Importantly, a lot of people have the misconception that resilience is a trait that you either just have or you don't have. In truth. Resilience is a set of behaviors and mindset that can be learned by anyone. For example, the mindset that if you were to face a challenge in life, that you can actually grow through that, rather than all challenges are bad. So we want to adopt the belief that we can grow through both positive and negative experiences in our lives. Additionally, Another behavior that can be learned that helps us adapt well to trauma is to recognize that we don't want to become passive.
We need to stay active in response to our lives. When we feel like life is happening to us, and we are the passive recipient, it's really easy to become overwhelmed, hopeless and feel like there's nothing that we can do to change our situation. Whereas when you recognize that every day you have choices that you can make that can change the outcome of your life. This might involve staying connected to your community, picking up the phone and reaching out just when you don't want to or allowing someone to help you even though you want to push them away. Another key component to resilience is attending to your emotions. Often we don't really get that skill set in life, especially if you grew up in a family where emotions were discounted or not attended to.
So learning how to pay attention To your own emotions to validate yourself can be a challenging endeavor. Often we can learn that as an adult by finding a compassionate therapist who teaches us what it is like to be validated and understood. We can internalize that experience and offer deeper self understanding as a result. Another way to work with healthy expression of your emotions and releasing the impact of trauma is through art. self expression through the creative arts can take us to a place that are beyond where words can take us. So allowing yourself to listen to music, to make music to create poetry or to create a visual piece of art can sometimes be very healing for the heart.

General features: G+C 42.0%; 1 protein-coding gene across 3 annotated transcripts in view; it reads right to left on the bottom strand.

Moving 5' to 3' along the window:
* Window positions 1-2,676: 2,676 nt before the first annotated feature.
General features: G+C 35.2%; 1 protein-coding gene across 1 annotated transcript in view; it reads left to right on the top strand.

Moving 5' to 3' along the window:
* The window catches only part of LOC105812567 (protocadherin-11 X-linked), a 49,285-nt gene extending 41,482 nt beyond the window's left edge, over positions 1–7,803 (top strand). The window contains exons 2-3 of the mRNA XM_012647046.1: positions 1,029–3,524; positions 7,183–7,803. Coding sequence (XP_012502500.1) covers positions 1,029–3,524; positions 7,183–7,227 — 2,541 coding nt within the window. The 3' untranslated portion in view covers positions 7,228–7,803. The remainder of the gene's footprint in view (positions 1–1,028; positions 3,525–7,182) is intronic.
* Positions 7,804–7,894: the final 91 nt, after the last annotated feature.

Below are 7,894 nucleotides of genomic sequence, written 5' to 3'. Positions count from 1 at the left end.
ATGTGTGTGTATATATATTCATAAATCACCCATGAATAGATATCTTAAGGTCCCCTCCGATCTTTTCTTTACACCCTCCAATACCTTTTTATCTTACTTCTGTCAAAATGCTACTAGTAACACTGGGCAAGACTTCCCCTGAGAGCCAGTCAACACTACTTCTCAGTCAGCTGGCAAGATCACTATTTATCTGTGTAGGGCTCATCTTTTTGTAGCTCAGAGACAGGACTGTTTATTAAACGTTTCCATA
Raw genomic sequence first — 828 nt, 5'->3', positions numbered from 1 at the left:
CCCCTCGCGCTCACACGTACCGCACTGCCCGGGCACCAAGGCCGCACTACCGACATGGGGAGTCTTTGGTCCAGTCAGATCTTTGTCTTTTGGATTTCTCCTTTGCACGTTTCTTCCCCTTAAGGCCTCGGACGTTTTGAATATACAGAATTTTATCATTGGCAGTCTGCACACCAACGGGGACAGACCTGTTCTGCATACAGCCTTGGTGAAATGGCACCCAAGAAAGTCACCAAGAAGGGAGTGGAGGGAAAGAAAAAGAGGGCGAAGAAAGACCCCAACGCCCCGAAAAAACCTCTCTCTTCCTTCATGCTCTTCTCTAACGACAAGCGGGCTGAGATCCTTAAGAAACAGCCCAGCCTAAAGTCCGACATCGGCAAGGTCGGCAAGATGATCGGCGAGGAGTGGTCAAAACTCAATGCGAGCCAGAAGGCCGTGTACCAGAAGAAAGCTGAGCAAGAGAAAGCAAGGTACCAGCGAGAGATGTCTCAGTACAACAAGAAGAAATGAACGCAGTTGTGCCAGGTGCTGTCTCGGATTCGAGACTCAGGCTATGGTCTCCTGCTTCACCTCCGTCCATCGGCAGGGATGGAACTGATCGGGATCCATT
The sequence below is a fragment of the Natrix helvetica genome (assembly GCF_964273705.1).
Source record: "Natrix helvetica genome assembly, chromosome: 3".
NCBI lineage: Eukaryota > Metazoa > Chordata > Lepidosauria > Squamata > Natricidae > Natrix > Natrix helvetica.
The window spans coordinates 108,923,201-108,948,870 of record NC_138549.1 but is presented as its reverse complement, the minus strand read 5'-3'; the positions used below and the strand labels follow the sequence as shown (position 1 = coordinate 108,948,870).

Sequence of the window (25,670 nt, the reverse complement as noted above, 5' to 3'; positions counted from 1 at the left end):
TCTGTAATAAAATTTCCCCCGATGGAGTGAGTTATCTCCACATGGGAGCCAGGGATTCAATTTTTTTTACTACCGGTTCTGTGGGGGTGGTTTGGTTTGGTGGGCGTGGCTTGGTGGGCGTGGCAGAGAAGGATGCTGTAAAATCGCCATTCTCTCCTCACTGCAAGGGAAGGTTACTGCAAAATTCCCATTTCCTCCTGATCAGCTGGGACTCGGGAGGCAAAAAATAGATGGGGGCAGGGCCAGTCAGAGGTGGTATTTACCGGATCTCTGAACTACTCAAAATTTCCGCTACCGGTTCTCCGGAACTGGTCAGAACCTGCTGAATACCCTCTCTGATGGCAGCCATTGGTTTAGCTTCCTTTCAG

In addition, resilience involves a commitment to your self care. I recommend creating a daily self care plan, where you are attending to your mind your body and your emotions each and every day. This might involve with morning practice. Such as writing in a journal or meditating or taking a walk. But in some way or another knowing that you are prioritizing you and your recovery as a daily process makes a huge difference. This daily self care plan can return to you a sense of having control over your life.
One of the biggest costs of trauma is the sense that your life feels out of your control. What you're sensing and feeling each and every day can feel overwhelming, can overtake you and can feel like it's not of your choice. Trauma itself is nothing that you would ever choose. However, knowing that there are action steps that you can take every day that return that sense of control to you here and now makes a difference.